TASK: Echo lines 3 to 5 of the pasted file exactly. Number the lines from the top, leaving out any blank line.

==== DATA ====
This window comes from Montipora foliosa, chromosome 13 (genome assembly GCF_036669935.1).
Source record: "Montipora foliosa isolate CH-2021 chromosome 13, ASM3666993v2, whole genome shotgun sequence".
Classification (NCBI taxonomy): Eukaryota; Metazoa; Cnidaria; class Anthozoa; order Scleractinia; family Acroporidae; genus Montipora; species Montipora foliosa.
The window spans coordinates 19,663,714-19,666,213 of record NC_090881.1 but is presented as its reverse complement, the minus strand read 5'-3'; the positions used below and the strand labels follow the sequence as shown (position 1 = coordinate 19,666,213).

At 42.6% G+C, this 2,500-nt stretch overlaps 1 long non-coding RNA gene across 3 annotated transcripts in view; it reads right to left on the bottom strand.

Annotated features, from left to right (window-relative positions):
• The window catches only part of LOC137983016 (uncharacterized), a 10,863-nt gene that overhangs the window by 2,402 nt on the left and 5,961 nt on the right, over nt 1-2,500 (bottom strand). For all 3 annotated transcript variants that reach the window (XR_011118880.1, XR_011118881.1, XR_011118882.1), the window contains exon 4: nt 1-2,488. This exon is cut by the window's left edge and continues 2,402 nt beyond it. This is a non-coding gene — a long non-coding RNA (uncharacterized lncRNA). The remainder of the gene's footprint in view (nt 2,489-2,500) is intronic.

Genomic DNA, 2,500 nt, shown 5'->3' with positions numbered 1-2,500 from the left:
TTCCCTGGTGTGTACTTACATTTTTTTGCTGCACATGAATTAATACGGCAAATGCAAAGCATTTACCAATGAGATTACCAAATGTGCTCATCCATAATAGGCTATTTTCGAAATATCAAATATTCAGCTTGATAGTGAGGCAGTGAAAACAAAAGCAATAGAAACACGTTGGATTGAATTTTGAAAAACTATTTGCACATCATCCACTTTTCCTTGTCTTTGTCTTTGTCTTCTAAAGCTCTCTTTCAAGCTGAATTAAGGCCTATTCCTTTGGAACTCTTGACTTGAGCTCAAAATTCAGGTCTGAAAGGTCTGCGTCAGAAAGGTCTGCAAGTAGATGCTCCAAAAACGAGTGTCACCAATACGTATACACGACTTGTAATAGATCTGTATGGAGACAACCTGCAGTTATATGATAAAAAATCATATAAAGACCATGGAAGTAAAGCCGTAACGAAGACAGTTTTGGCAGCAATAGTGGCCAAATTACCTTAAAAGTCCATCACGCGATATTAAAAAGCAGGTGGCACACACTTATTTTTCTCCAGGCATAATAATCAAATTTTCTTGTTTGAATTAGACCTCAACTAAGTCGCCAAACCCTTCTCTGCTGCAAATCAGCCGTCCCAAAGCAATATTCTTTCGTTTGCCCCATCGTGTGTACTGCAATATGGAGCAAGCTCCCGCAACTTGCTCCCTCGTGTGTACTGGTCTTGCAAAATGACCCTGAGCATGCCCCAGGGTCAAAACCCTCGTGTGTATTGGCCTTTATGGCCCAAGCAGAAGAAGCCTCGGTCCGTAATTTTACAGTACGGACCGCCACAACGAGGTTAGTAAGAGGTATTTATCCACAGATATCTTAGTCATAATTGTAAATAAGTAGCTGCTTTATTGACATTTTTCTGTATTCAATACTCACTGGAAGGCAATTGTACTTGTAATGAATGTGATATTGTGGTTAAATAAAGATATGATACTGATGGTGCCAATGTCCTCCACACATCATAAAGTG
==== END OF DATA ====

Classification (NCBI taxonomy): Eukaryota; Metazoa; Cnidaria; class Anthozoa; order Scleractinia; family Acroporidae; genus Montipora; species Montipora foliosa.
The window spans coordinates 19,663,714-19,666,213 of record NC_090881.1 but is presented as its reverse complement, the minus strand read 5'-3'; the positions used below and the strand labels follow the sequence as shown (position 1 = coordinate 19,666,213).

At 42.6% G+C, this 2,500-nt stretch overlaps 1 long non-coding RNA gene across 3 annotated transcripts in view; it reads right to left on the bottom strand.